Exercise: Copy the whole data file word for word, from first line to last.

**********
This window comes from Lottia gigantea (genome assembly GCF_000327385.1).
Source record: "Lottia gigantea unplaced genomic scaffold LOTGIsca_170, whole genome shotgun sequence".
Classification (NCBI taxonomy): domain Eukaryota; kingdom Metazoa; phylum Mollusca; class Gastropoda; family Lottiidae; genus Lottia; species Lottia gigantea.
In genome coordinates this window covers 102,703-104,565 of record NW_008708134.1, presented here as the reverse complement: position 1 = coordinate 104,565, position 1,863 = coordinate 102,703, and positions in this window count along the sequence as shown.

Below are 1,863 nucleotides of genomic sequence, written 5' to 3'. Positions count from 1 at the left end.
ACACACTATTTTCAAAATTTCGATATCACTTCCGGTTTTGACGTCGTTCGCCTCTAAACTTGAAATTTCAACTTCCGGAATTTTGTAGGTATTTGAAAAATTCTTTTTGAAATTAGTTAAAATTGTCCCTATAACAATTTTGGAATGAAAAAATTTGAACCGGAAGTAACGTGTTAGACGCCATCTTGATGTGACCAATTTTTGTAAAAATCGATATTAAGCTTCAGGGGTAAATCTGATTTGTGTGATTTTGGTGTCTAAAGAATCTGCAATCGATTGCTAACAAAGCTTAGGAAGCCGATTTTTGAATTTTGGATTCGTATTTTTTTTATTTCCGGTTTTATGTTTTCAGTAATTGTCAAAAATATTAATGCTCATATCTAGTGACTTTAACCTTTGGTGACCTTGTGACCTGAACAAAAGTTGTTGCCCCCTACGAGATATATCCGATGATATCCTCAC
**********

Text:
This window comes from Lottia gigantea (genome assembly GCF_000327385.1).
Source record: "Lottia gigantea unplaced genomic scaffold LOTGIsca_170, whole genome shotgun sequence".
Classification (NCBI taxonomy): domain Eukaryota; kingdom Metazoa; phylum Mollusca; class Gastropoda; family Lottiidae; genus Lottia; species Lottia gigantea.
In genome coordinates this window covers 102,703-104,565 of record NW_008708134.1, presented here as the reverse complement: position 1 = coordinate 104,565, position 1,863 = coordinate 102,703, and positions in this window count along the sequence as shown.

Below are 1,863 nucleotides of genomic sequence, written 5' to 3'. Positions count from 1 at the left end.
ACACACTATTTTCAAAATTTCGATATCACTTCCGGTTTTGACGTCGTTCGCCTCTAAACTTGAAATTTCAACTTCCGGAATTTTGTAGGTATTTGAAAAATTCTTTTTGAAATTAGTTAAAATTGTCCCTATAACAATTTTGGAATGAAAAAATTTGAACCGGAAGTAACGTGTTAGACGCCATCTTGATGTGACCAATTTTTGTAAAAATCGATATTAAGCTTCAGGGGTAAATCTGATTTGTGTGATTTTGGTGTCTAAAGAATCTGCAATCGATTGCTAACAAAGCTTAGGAAGCCGATTTTTGAATTTTGGATTCGTATTTTTTTTATTTCCGGTTTTATGTTTTCAGTAATTGTCAAAAATATTAATGCTCATATCTAGTGACTTTAACCTTTGGTGACCTTGTGACCTGAACAAAAGTTGTTGCCCCCTACGAGATATATCCGATGATATCCTCAC